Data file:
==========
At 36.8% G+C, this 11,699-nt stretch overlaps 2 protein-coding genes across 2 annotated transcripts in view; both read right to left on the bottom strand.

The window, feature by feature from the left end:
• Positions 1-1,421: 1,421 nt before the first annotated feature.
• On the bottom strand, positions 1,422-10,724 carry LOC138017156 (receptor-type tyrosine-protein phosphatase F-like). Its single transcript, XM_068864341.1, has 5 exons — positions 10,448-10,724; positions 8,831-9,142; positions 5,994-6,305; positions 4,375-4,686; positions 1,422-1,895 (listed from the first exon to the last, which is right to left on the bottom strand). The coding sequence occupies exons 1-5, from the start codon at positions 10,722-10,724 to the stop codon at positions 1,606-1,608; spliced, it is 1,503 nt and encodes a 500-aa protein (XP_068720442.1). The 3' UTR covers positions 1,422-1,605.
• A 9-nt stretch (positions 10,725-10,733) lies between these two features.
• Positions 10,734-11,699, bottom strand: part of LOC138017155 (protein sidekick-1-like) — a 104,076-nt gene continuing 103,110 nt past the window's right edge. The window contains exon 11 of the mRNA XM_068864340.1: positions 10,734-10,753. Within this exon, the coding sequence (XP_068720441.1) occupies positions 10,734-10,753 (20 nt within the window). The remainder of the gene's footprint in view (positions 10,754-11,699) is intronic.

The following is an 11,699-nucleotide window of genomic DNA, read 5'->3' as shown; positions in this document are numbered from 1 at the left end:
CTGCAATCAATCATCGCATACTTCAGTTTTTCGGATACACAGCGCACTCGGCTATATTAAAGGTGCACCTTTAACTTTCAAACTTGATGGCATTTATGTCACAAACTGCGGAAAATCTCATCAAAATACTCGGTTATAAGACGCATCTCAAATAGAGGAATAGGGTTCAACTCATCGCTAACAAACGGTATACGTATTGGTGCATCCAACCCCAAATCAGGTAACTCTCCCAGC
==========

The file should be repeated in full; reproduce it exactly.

At 36.8% G+C, this 11,699-nt stretch overlaps 2 protein-coding genes across 2 annotated transcripts in view; both read right to left on the bottom strand.

The window, feature by feature from the left end:
• Positions 1-1,421: 1,421 nt before the first annotated feature.
• On the bottom strand, positions 1,422-10,724 carry LOC138017156 (receptor-type tyrosine-protein phosphatase F-like). Its single transcript, XM_068864341.1, has 5 exons — positions 10,448-10,724; positions 8,831-9,142; positions 5,994-6,305; positions 4,375-4,686; positions 1,422-1,895 (listed from the first exon to the last, which is right to left on the bottom strand). The coding sequence occupies exons 1-5, from the start codon at positions 10,722-10,724 to the stop codon at positions 1,606-1,608; spliced, it is 1,503 nt and encodes a 500-aa protein (XP_068720442.1). The 3' UTR covers positions 1,422-1,605.
• A 9-nt stretch (positions 10,725-10,733) lies between these two features.
• Positions 10,734-11,699, bottom strand: part of LOC138017155 (protein sidekick-1-like) — a 104,076-nt gene continuing 103,110 nt past the window's right edge. The window contains exon 11 of the mRNA XM_068864340.1: positions 10,734-10,753. Within this exon, the coding sequence (XP_068720441.1) occupies positions 10,734-10,753 (20 nt within the window). The remainder of the gene's footprint in view (positions 10,754-11,699) is intronic.

The following is an 11,699-nucleotide window of genomic DNA, read 5'->3' as shown; positions in this document are numbered from 1 at the left end:
CTGCAATCAATCATCGCATACTTCAGTTTTTCGGATACACAGCGCACTCGGCTATATTAAAGGTGCACCTTTAACTTTCAAACTTGATGGCATTTATGTCACAAACTGCGGAAAATCTCATCAAAATACTCGGTTATAAGACGCATCTCAAATAGAGGAATAGGGTTCAACTCATCGCTAACAAACGGTATACGTATTGGTGCATCCAACCCCAAATCAGGTAACTCTCCCAGC